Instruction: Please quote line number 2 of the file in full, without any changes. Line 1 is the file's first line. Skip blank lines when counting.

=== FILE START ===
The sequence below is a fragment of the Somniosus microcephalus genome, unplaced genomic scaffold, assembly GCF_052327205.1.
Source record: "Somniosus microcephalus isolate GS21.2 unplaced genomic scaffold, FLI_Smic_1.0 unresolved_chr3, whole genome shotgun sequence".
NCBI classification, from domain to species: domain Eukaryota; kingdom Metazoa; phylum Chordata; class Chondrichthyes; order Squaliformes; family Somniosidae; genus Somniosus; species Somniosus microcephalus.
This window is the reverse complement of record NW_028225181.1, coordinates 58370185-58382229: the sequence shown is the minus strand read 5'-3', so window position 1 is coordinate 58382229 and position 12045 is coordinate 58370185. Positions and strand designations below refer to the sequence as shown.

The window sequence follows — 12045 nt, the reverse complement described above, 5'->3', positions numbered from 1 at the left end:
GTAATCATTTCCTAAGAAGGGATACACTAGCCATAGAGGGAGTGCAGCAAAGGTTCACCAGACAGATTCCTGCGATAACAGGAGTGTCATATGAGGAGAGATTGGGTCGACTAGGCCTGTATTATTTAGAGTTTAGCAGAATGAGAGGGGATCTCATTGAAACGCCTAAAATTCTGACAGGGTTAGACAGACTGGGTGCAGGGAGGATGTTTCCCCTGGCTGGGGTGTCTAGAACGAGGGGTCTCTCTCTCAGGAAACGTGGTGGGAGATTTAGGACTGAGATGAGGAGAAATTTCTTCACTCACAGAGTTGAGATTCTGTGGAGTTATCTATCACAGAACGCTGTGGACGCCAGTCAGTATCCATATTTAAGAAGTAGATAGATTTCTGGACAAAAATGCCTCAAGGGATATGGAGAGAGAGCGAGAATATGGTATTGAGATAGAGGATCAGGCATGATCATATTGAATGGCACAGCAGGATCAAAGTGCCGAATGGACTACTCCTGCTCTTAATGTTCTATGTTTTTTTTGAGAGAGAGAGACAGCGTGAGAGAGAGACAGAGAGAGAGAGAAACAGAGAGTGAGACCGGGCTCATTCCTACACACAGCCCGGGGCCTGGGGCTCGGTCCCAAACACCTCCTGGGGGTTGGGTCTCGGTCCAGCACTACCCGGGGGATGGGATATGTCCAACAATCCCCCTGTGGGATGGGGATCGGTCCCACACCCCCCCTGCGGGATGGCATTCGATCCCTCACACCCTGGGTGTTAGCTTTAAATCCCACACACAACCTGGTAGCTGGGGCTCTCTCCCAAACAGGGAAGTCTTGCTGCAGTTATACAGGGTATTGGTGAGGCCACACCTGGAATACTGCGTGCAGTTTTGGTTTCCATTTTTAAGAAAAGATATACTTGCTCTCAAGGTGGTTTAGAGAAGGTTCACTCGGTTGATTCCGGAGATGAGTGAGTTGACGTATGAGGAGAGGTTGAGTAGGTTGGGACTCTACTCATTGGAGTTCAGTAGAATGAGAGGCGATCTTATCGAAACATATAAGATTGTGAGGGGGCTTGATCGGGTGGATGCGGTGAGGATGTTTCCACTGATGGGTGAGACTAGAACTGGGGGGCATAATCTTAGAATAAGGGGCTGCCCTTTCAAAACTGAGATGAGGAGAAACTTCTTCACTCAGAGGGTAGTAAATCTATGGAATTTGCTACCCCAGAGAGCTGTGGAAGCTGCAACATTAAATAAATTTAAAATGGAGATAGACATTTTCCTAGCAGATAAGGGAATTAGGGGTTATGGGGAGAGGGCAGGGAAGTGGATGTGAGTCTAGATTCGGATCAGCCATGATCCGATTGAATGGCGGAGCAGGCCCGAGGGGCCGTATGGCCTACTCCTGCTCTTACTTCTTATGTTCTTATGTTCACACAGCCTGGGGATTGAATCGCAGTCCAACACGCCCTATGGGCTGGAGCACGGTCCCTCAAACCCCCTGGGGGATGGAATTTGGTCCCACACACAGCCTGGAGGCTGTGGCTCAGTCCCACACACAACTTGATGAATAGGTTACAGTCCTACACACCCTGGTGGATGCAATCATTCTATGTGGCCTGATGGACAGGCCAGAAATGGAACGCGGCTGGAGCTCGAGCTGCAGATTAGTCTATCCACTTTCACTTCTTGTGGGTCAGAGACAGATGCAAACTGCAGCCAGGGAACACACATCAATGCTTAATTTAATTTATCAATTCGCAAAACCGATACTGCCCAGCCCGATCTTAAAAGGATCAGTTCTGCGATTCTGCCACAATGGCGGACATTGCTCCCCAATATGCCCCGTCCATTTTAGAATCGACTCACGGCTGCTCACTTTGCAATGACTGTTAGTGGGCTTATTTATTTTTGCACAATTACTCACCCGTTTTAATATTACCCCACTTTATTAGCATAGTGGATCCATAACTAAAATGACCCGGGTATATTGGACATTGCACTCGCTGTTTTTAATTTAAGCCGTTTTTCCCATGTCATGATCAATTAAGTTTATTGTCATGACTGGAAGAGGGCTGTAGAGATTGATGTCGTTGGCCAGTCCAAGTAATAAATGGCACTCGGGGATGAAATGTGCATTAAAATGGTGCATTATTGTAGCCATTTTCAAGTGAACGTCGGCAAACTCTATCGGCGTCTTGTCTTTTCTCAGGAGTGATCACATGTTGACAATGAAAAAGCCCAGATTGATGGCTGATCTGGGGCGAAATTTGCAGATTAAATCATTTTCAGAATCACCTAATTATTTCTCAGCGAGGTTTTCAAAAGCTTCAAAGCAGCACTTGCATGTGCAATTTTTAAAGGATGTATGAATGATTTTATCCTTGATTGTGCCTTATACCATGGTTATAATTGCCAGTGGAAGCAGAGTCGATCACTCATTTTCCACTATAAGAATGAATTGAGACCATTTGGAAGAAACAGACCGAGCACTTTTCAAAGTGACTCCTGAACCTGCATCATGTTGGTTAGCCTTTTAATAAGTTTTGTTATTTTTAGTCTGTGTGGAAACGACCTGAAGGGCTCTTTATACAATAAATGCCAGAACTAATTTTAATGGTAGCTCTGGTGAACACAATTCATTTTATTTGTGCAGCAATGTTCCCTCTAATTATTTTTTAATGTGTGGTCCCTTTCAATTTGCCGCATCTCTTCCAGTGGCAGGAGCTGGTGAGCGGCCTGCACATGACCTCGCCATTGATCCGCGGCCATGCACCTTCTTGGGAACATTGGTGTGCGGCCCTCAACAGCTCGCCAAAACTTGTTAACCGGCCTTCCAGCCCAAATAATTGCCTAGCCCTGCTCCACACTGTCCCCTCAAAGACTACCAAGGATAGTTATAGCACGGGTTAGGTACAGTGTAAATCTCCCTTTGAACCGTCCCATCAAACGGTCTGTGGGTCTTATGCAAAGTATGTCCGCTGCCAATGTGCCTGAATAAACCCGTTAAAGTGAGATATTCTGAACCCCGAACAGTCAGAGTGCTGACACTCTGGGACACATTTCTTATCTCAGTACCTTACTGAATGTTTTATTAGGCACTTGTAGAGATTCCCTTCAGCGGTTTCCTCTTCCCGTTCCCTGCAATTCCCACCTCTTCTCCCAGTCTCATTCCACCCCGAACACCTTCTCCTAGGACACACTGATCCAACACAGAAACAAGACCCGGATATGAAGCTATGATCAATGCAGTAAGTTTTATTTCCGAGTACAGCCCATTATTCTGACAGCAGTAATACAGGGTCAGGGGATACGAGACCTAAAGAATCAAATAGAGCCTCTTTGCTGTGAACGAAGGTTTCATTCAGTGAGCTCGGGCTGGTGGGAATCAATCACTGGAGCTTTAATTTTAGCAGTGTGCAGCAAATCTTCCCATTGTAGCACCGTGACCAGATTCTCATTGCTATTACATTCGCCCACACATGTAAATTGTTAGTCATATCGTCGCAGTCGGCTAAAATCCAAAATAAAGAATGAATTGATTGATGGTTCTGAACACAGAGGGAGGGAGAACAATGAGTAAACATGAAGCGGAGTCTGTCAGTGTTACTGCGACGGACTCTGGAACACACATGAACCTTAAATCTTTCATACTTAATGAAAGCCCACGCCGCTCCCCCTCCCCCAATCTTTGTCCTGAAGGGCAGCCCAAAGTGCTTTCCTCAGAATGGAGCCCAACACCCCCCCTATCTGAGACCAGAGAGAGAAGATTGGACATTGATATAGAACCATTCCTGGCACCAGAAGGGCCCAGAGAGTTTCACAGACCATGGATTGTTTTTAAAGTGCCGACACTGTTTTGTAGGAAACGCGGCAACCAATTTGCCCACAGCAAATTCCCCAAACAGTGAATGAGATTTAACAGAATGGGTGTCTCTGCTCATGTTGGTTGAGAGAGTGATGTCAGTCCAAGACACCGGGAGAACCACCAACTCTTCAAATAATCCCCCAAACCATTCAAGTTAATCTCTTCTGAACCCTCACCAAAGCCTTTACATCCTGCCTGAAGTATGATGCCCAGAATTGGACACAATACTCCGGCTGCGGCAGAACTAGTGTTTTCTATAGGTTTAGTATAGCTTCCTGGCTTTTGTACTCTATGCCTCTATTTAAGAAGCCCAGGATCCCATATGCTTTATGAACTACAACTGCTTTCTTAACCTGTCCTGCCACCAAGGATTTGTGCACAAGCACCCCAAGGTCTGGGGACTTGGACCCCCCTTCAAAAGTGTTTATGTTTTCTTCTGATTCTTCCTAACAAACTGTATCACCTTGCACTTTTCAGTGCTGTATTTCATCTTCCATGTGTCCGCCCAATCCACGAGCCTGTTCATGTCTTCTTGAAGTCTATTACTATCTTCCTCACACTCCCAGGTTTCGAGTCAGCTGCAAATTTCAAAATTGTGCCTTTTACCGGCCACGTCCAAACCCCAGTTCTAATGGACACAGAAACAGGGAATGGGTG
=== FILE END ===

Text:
Source record: "Somniosus microcephalus isolate GS21.2 unplaced genomic scaffold, FLI_Smic_1.0 unresolved_chr3, whole genome shotgun sequence".